* “ There is a Benedictine convent seated on the top of a hill above the town (Salzbourg), under which lie its founders and protectors, the old dukes of Bavaria, which they are happy to shew travellers, with the registered account of their young prince Adam, who came over to our island with William, and gained a settlement. They were pleased when I observed to them that his blood was not yet wholly extinct amongst us.” Observations and Reflections, 8c. This quotation is added by the Editor, and all notes and references, not expressly mentioned as by others, are by him.
He had shewn mercy to an enemy on that occasion, who looking on his device or imprese, flung himself at his feet with these words:
Sat est prostrasse Leoni.
Our family have used that Leggenda as motto to the coat armour ever since. *
I guess not why this man was a Yorkist. The other party was natural to the inhabitants of North Wales, where the proud Duke of Somerset had married a daughter of his to the son of Owen Tudor by the Princess Katherine of France; another of whose sons, Fychan Tudor de Beraine, married his son to Jasper the Earl of Pembroke's daughter.f These were immediate parents to the father of Katherine de Berayne by Constance d’Aubigné, Dame d'Honneur to Anne de Bretagne. She brought him this one only child, an heiress, who was ward to Queen Elizabeth, and in her fifteenth year married, with her Majesty's consent, to Sir John Salusbury f, of Llewenney Hall, eldest of fourteen child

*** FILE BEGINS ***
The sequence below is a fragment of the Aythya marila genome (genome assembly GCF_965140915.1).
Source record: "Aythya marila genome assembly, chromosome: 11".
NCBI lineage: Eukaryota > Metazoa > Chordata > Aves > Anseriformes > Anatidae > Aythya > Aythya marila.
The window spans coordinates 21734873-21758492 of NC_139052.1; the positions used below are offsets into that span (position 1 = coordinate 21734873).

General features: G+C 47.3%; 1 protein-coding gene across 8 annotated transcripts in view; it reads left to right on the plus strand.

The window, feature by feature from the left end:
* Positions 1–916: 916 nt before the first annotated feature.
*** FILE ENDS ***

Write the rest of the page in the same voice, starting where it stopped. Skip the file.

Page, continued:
After his demise fair Katherine gave her hand to Sir Richard Clough, the splendid merchant, mentioned in a note to “Retrospection," I, whose daughter inherited Bachygraig, and married Roger Salusbury, youngest brother of Sir John, first husband to her mother. He quarrelling with the House of Lleweney, tore down the Lion and set it on his wife's seat called
* See “British Synonymy,” vol. ii. p. 218. — Mrs. P.
Bachygraig, where it stood, newly gilt by Mr. Piozzi, two years ago (1813).
My father was lineally descended from this pair, and died possessed of dear old Bachygraig, while Sir John Salusbury's family soon finished in a daughter Hester, who, marrying Sir Robert Cotton of Combermere, gave him, and all her progeny by him, the name of Salusbury Cotton. She was immediate grandame to my dear mother; and thus in your little friend the two families remain united.